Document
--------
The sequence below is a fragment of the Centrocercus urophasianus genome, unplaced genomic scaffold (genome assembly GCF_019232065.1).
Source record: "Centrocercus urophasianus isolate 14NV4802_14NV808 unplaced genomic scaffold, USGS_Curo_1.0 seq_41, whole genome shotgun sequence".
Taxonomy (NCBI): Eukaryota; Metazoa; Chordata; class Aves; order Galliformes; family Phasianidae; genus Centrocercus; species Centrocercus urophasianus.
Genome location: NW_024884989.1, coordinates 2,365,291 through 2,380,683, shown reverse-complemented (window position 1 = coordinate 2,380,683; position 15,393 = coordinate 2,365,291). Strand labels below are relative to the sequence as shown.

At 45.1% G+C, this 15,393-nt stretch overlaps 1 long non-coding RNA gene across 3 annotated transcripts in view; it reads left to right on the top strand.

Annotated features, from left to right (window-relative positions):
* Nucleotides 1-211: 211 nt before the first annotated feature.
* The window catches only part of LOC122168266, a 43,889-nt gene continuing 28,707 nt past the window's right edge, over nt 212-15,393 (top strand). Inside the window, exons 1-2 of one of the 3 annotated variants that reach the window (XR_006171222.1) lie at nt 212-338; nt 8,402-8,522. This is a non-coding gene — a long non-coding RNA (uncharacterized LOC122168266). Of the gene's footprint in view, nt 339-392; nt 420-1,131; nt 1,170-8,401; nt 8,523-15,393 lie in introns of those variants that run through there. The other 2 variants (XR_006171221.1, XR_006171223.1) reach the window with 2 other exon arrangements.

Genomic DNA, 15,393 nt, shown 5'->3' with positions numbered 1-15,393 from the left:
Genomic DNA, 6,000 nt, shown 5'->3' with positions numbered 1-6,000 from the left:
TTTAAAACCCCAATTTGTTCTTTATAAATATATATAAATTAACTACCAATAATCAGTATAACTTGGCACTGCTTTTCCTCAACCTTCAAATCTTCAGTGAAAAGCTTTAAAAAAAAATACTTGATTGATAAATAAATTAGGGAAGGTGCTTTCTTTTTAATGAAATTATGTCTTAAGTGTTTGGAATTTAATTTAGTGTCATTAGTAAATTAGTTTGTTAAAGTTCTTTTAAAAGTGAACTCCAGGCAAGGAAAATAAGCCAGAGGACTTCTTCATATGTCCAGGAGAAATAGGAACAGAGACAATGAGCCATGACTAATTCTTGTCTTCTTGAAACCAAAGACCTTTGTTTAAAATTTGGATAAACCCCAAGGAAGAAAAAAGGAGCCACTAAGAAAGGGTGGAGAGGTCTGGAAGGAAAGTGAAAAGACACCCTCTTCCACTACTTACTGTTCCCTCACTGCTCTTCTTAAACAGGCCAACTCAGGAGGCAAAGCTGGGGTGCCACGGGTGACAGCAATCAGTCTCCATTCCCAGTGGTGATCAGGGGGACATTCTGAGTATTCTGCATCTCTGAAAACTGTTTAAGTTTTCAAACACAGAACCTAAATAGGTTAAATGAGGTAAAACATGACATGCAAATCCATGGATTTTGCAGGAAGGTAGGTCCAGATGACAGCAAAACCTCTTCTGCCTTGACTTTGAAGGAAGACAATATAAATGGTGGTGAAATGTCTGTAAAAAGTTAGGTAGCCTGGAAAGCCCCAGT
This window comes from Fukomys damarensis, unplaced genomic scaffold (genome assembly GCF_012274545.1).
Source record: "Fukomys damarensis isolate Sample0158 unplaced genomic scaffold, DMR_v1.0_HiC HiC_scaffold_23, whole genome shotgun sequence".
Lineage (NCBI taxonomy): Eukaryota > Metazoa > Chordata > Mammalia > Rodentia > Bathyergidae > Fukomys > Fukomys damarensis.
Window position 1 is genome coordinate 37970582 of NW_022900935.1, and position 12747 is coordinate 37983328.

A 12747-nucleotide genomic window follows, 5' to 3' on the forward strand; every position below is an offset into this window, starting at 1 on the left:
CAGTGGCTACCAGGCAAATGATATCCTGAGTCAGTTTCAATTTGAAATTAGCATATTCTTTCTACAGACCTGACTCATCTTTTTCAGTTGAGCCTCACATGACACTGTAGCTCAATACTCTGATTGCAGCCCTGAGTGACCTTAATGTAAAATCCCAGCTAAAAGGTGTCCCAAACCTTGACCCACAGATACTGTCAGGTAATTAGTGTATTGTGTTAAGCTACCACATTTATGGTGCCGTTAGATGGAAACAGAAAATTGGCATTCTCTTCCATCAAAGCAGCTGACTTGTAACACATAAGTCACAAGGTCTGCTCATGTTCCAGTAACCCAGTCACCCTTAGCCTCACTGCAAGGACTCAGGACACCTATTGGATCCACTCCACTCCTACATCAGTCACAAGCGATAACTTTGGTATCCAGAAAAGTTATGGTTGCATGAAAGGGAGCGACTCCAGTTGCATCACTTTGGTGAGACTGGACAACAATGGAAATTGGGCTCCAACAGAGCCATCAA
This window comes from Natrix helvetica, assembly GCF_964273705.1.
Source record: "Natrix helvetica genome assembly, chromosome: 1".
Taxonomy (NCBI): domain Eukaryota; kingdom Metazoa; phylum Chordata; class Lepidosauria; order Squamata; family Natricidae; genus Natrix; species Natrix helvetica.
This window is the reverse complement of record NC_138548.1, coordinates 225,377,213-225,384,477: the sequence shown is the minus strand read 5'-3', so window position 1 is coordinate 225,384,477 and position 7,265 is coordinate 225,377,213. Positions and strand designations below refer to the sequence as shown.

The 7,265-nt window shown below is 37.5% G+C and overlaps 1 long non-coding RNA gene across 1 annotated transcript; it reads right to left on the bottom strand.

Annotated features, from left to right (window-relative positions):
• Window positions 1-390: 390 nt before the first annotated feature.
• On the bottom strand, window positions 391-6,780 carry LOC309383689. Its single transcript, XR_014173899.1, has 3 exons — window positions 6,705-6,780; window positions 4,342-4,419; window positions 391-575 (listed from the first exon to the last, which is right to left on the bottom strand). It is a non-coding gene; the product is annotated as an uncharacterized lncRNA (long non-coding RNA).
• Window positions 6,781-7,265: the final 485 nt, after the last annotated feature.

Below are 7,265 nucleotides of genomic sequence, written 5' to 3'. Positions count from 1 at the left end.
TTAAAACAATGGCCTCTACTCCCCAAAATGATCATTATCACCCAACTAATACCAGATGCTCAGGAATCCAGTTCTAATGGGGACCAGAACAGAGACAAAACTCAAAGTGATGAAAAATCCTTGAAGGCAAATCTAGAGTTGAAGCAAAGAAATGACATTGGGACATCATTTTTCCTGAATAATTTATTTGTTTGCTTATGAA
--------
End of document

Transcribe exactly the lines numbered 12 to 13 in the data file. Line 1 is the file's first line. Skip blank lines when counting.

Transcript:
This window comes from Fukomys damarensis, unplaced genomic scaffold (genome assembly GCF_012274545.1).
Source record: "Fukomys damarensis isolate Sample0158 unplaced genomic scaffold, DMR_v1.0_HiC HiC_scaffold_23, whole genome shotgun sequence".